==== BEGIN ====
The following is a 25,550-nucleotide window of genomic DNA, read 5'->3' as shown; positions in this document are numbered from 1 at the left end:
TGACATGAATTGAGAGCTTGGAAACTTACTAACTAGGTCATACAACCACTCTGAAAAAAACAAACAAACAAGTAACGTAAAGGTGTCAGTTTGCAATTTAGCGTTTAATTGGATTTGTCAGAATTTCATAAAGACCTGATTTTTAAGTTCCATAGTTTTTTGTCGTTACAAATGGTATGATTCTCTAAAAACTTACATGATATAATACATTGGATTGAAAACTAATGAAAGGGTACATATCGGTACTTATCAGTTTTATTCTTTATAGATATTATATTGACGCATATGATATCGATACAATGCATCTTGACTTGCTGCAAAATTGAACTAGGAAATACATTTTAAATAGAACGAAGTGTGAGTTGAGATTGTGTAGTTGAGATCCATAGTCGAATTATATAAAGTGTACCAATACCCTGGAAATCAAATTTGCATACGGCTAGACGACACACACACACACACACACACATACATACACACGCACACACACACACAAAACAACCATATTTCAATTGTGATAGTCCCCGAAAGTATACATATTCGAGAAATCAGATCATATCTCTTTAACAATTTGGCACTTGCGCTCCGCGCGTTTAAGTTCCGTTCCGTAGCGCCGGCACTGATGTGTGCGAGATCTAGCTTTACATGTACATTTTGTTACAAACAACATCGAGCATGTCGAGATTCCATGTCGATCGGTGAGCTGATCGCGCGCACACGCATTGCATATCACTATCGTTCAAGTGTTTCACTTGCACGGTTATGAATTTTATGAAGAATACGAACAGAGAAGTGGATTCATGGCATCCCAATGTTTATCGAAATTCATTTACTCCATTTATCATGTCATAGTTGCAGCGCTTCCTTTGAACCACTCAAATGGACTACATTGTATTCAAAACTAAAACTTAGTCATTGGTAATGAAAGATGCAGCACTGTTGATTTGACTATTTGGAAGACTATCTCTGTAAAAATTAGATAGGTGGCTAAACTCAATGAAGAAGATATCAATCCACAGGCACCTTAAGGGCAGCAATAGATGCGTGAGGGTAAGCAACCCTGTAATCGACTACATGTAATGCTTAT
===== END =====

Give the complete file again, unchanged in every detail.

The following is a 25,550-nucleotide window of genomic DNA, read 5'->3' as shown; positions in this document are numbered from 1 at the left end:
TGACATGAATTGAGAGCTTGGAAACTTACTAACTAGGTCATACAACCACTCTGAAAAAAACAAACAAACAAGTAACGTAAAGGTGTCAGTTTGCAATTTAGCGTTTAATTGGATTTGTCAGAATTTCATAAAGACCTGATTTTTAAGTTCCATAGTTTTTTGTCGTTACAAATGGTATGATTCTCTAAAAACTTACATGATATAATACATTGGATTGAAAACTAATGAAAGGGTACATATCGGTACTTATCAGTTTTATTCTTTATAGATATTATATTGACGCATATGATATCGATACAATGCATCTTGACTTGCTGCAAAATTGAACTAGGAAATACATTTTAAATAGAACGAAGTGTGAGTTGAGATTGTGTAGTTGAGATCCATAGTCGAATTATATAAAGTGTACCAATACCCTGGAAATCAAATTTGCATACGGCTAGACGACACACACACACACACACACACATACATACACACGCACACACACACACAAAACAACCATATTTCAATTGTGATAGTCCCCGAAAGTATACATATTCGAGAAATCAGATCATATCTCTTTAACAATTTGGCACTTGCGCTCCGCGCGTTTAAGTTCCGTTCCGTAGCGCCGGCACTGATGTGTGCGAGATCTAGCTTTACATGTACATTTTGTTACAAACAACATCGAGCATGTCGAGATTCCATGTCGATCGGTGAGCTGATCGCGCGCACACGCATTGCATATCACTATCGTTCAAGTGTTTCACTTGCACGGTTATGAATTTTATGAAGAATACGAACAGAGAAGTGGATTCATGGCATCCCAATGTTTATCGAAATTCATTTACTCCATTTATCATGTCATAGTTGCAGCGCTTCCTTTGAACCACTCAAATGGACTACATTGTATTCAAAACTAAAACTTAGTCATTGGTAATGAAAGATGCAGCACTGTTGATTTGACTATTTGGAAGACTATCTCTGTAAAAATTAGATAGGTGGCTAAACTCAATGAAGAAGATATCAATCCACAGGCACCTTAAGGGCAGCAATAGATGCGTGAGGGTAAGCAACCCTGTAATCGACTACATGTAATGCTTAT